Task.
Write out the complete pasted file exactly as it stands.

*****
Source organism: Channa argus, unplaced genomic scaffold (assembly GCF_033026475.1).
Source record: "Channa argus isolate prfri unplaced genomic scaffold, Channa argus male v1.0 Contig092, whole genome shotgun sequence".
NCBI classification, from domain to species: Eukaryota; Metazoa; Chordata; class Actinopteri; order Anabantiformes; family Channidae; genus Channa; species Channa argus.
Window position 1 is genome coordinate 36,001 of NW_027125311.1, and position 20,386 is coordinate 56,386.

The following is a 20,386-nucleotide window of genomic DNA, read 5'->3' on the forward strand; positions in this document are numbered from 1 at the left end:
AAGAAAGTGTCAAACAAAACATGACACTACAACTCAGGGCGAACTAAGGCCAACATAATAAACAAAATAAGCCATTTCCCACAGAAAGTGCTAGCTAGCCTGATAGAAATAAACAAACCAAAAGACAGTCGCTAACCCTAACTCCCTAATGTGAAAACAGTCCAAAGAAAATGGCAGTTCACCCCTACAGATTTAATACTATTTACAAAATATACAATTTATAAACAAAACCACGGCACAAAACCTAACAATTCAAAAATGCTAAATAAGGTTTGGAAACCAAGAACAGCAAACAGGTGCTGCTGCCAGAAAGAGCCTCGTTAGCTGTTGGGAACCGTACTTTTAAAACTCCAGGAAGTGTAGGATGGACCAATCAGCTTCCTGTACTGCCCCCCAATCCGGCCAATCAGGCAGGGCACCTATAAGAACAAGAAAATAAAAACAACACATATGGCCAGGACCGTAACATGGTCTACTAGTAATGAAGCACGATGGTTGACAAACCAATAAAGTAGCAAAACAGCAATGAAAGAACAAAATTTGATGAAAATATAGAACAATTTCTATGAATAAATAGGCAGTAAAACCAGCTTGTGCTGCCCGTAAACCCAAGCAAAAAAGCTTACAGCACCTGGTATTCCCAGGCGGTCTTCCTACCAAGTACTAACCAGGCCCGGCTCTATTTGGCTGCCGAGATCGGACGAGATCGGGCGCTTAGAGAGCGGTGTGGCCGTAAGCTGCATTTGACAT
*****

Source organism: Channa argus, unplaced genomic scaffold (assembly GCF_033026475.1).
Source record: "Channa argus isolate prfri unplaced genomic scaffold, Channa argus male v1.0 Contig092, whole genome shotgun sequence".
NCBI classification, from domain to species: Eukaryota; Metazoa; Chordata; class Actinopteri; order Anabantiformes; family Channidae; genus Channa; species Channa argus.
Window position 1 is genome coordinate 36,001 of NW_027125311.1, and position 20,386 is coordinate 56,386.

The following is a 20,386-nucleotide window of genomic DNA, read 5'->3' on the forward strand; positions in this document are numbered from 1 at the left end:
AAGAAAGTGTCAAACAAAACATGACACTACAACTCAGGGCGAACTAAGGCCAACATAATAAACAAAATAAGCCATTTCCCACAGAAAGTGCTAGCTAGCCTGATAGAAATAAACAAACCAAAAGACAGTCGCTAACCCTAACTCCCTAATGTGAAAACAGTCCAAAGAAAATGGCAGTTCACCCCTACAGATTTAATACTATTTACAAAATATACAATTTATAAACAAAACCACGGCACAAAACCTAACAATTCAAAAATGCTAAATAAGGTTTGGAAACCAAGAACAGCAAACAGGTGCTGCTGCCAGAAAGAGCCTCGTTAGCTGTTGGGAACCGTACTTTTAAAACTCCAGGAAGTGTAGGATGGACCAATCAGCTTCCTGTACTGCCCCCCAATCCGGCCAATCAGGCAGGGCACCTATAAGAACAAGAAAATAAAAACAACACATATGGCCAGGACCGTAACATGGTCTACTAGTAATGAAGCACGATGGTTGACAAACCAATAAAGTAGCAAAACAGCAATGAAAGAACAAAATTTGATGAAAATATAGAACAATTTCTATGAATAAATAGGCAGTAAAACCAGCTTGTGCTGCCCGTAAACCCAAGCAAAAAAGCTTACAGCACCTGGTATTCCCAGGCGGTCTTCCTACCAAGTACTAACCAGGCCCGGCTCTATTTGGCTGCCGAGATCGGACGAGATCGGGCGCTTAGAGAGCGGTGTGGCCGTAAGCTGCATTTGACAT